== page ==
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Data Sheet—Monday, January 30, 2017

January 30, 2017, 2:32 PM UTC

Every once in a while over the past few months I’ve slipped a few words of subtle political commentary into these essays. It’s been pretty tame stuff, frankly, like highlighting the impact of protectionism on Silicon Valley companies and consumers. Without fail, these messages triggered a handful of emails urging me to stick to business commentary.

Business leaders, especially the titans of Silicon Valley, would rather be discussing anything but politics right now. In normal times, corporate leaders always have something to say. Given the size of their companies and their economic power, they arguably have a responsibility to pipe up. In what I assume will be the understatement of your morning, these are not normal times. The Trump administration’s move on Friday to ban refugees and immigrants from seven majority-Muslim countries presented every major tech company with a challenge: What to say about the policy and how vociferously to say it.

On balance, the corporate responses have been tepid and legalistic, about what you’d expect from giant corporations. Microsoft told its affected employees it would help them with legal advice. Its CEO, Satya Nadella, noting that he is an immigrant, said Microsoft is in favor of immigration. “We will continue to advocate on this important topic.” It was hardly a condemnation of a policy even two prominent Republican senators implied was not consistent with “all that is decent and exceptional about our nation.”

Others walked a fine line between disapproval and constructive engagement. (Here’s a quick scan of comments by Apple’s Tim Cook, Facebook’s Mark Zuckerberg, and Google’s Sundar Pichai.) In an email entitled “Standing up for what’s right,” Uber CEO Travis Kalanick told employees “this ban will impact many innocent people—an issue that I will raise this coming Friday when I go to Washington for President Trump’s first business advisory group meeting.” He name-checked the heads of other companies—Tesla, GM, Pepsi, IBM, and Disney—who serve on the council, as if to provide cover for his decision to participate. And on Sunday, Uber created a $3 million legal defense fund for immigrant drivers. (Uber foe Lyft promptly announced a donation to the ACLU and said it stands “firmly against these actions.”)

This most certainly is not a time of business as usual.

Adam Lashinsky


It looks like Snapchat's parent may file for its IPO this week. Several reports suggest that the company behind the widely used messaging app will publicly release the documents it filed confidentially with the government last fall. That would lay the groundwork for it to go public as soon as March. (Reuters)

Fitbit is contemplating layoffs after holiday disappointment. A report by The Information suggests the wearables technology company could reduce its workforce by up to 10%. It's been warning about slower growth, but apparently it was still surprised by a weak fourth quarter. (FortuneVentureBeat)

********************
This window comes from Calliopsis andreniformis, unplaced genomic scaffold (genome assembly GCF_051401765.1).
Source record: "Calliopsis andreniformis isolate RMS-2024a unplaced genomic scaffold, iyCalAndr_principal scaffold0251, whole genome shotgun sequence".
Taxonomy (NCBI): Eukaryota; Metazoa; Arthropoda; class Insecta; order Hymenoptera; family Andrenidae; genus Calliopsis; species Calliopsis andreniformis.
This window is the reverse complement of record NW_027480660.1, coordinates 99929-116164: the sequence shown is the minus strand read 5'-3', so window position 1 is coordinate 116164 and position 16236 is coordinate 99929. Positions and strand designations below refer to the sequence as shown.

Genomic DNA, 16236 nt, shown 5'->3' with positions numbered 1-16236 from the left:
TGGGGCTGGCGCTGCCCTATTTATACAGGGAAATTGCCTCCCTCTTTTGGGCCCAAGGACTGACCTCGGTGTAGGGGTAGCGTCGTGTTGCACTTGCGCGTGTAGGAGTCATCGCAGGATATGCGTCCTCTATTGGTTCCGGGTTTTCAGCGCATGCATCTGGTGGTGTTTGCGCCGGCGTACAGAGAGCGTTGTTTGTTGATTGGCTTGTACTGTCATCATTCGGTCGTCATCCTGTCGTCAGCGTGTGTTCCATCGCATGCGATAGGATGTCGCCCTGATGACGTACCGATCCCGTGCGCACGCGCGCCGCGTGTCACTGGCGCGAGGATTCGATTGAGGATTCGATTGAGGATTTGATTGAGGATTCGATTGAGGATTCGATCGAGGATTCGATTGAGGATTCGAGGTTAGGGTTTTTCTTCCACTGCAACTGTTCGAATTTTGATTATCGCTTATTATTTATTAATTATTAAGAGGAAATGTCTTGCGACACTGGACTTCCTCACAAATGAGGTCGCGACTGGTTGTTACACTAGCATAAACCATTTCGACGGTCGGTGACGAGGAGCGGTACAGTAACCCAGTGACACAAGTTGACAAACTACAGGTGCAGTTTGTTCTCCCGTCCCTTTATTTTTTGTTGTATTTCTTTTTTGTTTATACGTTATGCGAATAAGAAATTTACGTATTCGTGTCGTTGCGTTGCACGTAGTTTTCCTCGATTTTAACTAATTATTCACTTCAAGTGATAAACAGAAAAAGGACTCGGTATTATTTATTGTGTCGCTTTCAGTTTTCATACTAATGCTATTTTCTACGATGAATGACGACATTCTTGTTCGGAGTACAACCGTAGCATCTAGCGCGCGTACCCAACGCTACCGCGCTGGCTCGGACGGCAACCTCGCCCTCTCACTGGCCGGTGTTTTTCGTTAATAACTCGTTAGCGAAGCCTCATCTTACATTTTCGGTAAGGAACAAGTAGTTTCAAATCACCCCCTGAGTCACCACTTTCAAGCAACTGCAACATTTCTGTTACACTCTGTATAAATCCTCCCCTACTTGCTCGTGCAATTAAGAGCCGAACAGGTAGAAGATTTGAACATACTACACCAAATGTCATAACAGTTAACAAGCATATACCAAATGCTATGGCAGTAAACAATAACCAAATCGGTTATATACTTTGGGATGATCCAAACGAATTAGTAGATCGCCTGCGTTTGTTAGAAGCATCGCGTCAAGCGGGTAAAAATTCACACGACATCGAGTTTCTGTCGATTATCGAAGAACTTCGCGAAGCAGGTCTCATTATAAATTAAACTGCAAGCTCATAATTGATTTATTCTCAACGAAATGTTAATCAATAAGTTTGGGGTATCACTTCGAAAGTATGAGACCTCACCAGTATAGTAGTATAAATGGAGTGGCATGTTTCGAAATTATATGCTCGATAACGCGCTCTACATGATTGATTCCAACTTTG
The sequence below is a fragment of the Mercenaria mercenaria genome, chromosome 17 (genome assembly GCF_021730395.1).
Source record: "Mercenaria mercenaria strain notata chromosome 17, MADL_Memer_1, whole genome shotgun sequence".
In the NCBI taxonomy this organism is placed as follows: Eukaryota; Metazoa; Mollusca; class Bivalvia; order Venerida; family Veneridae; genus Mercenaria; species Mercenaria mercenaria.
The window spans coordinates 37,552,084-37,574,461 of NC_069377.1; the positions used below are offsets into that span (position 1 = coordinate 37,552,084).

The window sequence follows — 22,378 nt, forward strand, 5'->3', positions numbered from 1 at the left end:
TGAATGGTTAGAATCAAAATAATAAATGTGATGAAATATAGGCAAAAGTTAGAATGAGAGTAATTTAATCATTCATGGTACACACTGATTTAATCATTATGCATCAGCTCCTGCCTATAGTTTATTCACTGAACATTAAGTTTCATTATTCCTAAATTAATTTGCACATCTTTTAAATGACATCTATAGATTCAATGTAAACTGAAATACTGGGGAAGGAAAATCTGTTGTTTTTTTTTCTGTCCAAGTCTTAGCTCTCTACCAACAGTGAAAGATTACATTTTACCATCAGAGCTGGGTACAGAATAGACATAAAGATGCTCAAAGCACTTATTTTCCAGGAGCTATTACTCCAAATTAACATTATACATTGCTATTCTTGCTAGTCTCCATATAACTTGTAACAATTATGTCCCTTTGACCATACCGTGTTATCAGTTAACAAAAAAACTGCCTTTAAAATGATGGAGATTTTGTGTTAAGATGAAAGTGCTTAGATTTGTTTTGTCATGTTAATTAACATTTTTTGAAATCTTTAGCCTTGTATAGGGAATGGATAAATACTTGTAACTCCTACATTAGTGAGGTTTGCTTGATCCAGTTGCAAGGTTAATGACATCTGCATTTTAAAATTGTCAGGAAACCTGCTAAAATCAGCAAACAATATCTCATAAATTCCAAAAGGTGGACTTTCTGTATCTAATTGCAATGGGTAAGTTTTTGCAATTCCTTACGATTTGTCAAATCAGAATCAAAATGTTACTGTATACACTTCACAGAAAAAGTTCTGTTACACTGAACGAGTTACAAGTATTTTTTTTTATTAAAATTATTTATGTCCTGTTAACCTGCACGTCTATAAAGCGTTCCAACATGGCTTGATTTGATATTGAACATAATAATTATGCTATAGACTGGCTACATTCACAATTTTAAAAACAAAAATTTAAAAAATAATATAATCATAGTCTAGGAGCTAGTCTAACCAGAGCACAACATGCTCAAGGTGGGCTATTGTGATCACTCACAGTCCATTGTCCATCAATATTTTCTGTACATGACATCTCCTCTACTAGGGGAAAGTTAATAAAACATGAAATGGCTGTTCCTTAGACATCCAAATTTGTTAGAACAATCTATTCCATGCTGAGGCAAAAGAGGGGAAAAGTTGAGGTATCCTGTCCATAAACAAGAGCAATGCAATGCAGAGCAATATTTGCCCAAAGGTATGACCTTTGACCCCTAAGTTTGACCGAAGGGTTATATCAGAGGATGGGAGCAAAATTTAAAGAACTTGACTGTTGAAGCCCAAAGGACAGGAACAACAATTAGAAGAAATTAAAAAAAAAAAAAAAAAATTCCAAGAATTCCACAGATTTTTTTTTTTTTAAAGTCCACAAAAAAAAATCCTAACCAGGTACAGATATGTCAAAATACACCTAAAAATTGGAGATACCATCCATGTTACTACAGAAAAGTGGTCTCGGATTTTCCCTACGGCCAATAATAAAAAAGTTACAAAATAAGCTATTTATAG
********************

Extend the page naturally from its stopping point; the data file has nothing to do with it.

Canadian tech firms woo displaced immigrants after U.S. ban. Several high-profile venture capital and technology companies, including e-commerce darling Shopify, are urging the federal government in Ottawa to offer temporary residency to those affected by President Trump's ban on seven Muslim-majority countries. (Reuters)


Only half of smartphone users actually buy apps. But spending for stuff that can be downloaded "in app" such as articles, digital maps, and other content is on the rise, according to new data from market research firm Gartner. Older millennials were the biggest spenders. (Gartner)


What GoDaddy's CEO thinks about AI, equal pay, and success at work. Blake Irving is not generally a fan of radical transformations. In his personal career, at least. “Regardless of what you bring to the table, bring it with amazing consistency,” Irving said in a live chat last Friday.

In addition to career advice, Irving took questions on everything from his favorite domain names, to how artificial intelligence will impact our jobs over the next five years. Fortune's Laura Entis offers a rundown on his insights.


IBM—Whose CEO Advises Trump—Calls for 'Openness' After Immigration Ban, by Claire Zillman

PayPal Payments Could Eventually Land on Amazon, by Don Reisinger

Google Pins Big Hopes on Cloud Business, by Barb Darrow

Apple Joins Influential Artificial Intelligence Group, by Jonathan Vanian

Why Sprint Is Cutting the Price of Its Unlimited Data Plan to Just $50, by Aaron Pressman 

Tech Could Destroy More Jobs for Women Than Men, by Julio Portalatin

Twitter's Finally on Instagram Playing Up Its Hashtag Game, by Raisa Bruner


One potential downside of digital hotel locks. Guests at a lake resort in Austria were shut out of their rooms after hackers infiltrated its network and demanded a ransom in exchange for the digital keys. There have been more incidents like this in recent months as hotels experiment with apps, highlighting the dangers of ditching physical keys for cyber ones if the proper security measures aren't in place. (Fortune)

This edition of Data Sheet was curated by Heather Clancy.
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